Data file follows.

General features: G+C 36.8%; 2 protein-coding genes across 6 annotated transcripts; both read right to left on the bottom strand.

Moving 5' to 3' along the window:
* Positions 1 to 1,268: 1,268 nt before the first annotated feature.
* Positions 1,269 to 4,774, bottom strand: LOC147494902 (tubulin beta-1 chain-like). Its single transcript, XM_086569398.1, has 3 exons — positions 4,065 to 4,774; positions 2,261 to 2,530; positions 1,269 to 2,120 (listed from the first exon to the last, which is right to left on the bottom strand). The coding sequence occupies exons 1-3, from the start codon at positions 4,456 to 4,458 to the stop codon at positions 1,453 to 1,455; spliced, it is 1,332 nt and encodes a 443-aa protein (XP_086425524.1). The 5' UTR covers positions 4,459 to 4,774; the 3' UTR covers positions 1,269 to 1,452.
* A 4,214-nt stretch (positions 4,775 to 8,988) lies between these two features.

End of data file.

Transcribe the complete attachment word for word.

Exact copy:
General features: G+C 36.8%; 2 protein-coding genes across 6 annotated transcripts; both read right to left on the bottom strand.

Moving 5' to 3' along the window:
* Positions 1 to 1,268: 1,268 nt before the first annotated feature.
* Positions 1,269 to 4,774, bottom strand: LOC147494902 (tubulin beta-1 chain-like). Its single transcript, XM_086569398.1, has 3 exons — positions 4,065 to 4,774; positions 2,261 to 2,530; positions 1,269 to 2,120 (listed from the first exon to the last, which is right to left on the bottom strand). The coding sequence occupies exons 1-3, from the start codon at positions 4,456 to 4,458 to the stop codon at positions 1,453 to 1,455; spliced, it is 1,332 nt and encodes a 443-aa protein (XP_086425524.1). The 5' UTR covers positions 4,459 to 4,774; the 3' UTR covers positions 1,269 to 1,452.
* A 4,214-nt stretch (positions 4,775 to 8,988) lies between these two features.